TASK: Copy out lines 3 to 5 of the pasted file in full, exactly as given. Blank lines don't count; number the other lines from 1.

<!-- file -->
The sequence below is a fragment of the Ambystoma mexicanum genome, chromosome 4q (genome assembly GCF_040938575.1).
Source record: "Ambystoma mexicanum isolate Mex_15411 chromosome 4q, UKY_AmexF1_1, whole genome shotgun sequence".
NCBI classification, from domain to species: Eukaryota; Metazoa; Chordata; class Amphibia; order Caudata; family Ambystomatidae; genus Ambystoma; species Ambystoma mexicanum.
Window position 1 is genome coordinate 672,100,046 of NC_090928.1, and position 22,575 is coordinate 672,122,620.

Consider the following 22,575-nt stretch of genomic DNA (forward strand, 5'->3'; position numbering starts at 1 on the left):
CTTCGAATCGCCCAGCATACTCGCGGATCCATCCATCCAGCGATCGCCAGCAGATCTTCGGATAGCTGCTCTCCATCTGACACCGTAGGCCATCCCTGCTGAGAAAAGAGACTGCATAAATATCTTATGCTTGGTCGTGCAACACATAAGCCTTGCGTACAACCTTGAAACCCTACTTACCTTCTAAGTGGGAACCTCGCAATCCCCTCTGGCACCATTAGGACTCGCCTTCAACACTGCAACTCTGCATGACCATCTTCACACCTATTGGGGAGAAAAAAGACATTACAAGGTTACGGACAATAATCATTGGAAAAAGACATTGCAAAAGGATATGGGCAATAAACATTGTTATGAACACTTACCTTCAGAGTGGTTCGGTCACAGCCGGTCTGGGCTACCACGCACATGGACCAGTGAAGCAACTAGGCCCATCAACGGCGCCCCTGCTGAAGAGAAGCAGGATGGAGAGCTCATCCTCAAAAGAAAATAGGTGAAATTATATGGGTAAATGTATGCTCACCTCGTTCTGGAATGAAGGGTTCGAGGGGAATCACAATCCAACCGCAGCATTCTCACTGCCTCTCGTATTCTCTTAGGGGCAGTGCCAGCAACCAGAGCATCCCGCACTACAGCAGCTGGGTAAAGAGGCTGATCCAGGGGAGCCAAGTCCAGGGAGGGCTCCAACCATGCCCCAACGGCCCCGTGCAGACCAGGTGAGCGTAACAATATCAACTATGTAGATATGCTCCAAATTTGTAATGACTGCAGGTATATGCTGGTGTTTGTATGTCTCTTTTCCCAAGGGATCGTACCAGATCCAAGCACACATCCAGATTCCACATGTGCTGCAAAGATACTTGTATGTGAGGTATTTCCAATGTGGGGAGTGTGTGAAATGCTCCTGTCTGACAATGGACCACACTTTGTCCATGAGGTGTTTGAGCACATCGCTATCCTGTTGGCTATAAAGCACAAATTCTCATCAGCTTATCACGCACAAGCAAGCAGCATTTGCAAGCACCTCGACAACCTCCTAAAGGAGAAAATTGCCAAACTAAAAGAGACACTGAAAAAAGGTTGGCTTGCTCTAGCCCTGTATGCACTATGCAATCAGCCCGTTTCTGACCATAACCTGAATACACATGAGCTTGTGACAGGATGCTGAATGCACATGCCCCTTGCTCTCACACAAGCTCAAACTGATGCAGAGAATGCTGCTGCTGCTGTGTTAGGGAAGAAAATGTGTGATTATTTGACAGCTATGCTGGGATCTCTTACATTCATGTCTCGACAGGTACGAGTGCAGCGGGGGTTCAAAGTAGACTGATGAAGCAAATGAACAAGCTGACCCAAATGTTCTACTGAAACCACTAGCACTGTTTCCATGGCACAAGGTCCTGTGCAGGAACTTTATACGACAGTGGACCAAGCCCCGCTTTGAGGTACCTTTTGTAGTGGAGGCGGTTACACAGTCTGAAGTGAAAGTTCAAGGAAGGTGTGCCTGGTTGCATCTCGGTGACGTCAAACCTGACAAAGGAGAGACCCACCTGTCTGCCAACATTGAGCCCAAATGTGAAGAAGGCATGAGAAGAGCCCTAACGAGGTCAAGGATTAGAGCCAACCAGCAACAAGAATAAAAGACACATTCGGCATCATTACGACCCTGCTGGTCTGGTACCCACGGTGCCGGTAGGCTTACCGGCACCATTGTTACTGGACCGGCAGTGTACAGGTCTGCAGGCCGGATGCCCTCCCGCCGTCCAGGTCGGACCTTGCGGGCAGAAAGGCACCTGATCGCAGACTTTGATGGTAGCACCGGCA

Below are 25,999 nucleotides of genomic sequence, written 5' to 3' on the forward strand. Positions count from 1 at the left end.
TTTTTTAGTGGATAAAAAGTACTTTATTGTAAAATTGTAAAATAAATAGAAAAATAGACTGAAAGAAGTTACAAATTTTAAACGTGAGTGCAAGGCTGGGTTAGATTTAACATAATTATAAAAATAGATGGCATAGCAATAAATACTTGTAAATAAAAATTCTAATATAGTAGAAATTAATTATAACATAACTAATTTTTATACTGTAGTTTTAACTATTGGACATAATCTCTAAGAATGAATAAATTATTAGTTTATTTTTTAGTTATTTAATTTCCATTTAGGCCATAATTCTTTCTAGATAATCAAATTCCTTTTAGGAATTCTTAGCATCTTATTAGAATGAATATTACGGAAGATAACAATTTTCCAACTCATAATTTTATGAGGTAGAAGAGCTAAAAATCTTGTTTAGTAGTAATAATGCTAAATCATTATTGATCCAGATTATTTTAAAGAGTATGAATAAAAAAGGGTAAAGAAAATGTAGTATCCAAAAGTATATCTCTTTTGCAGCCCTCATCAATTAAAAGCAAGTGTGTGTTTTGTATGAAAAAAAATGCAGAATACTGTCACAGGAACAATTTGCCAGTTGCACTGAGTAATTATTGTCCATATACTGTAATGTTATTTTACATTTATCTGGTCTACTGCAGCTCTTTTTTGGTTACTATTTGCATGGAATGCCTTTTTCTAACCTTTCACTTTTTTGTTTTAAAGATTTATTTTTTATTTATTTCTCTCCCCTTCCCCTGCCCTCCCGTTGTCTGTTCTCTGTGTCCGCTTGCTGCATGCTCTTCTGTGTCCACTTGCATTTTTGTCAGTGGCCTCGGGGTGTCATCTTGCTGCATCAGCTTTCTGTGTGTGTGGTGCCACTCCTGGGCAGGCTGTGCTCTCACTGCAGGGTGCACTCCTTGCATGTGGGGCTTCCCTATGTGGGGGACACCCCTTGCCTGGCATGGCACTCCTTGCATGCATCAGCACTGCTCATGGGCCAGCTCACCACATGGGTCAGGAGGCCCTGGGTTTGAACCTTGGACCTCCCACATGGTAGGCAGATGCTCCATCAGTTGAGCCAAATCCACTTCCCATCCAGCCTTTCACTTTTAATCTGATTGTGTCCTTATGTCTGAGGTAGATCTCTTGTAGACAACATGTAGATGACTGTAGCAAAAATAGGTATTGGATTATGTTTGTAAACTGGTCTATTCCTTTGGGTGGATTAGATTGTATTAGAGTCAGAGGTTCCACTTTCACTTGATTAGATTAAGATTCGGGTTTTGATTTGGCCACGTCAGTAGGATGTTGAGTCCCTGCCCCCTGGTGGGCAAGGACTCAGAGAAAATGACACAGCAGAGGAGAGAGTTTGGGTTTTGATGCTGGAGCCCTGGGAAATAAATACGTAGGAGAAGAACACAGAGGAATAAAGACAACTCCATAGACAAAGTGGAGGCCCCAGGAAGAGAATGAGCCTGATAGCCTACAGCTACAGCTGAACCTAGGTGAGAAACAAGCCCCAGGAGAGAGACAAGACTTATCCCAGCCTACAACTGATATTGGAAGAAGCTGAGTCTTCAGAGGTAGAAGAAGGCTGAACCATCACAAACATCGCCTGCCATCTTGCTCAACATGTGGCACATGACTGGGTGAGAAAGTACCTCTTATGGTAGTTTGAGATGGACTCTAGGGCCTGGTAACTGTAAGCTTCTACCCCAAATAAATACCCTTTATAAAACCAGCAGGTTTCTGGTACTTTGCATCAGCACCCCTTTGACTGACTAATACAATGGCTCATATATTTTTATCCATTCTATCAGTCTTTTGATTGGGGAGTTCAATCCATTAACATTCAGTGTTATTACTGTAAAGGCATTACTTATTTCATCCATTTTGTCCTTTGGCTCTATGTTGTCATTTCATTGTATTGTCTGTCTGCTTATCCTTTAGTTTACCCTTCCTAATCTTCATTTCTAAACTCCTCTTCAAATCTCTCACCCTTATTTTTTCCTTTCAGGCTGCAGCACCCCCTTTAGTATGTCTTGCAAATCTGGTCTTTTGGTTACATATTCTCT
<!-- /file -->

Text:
NCBI classification, from domain to species: Eukaryota; Metazoa; Chordata; class Amphibia; order Caudata; family Ambystomatidae; genus Ambystoma; species Ambystoma mexicanum.
Window position 1 is genome coordinate 672,100,046 of NC_090928.1, and position 22,575 is coordinate 672,122,620.

Consider the following 22,575-nt stretch of genomic DNA (forward strand, 5'->3'; position numbering starts at 1 on the left):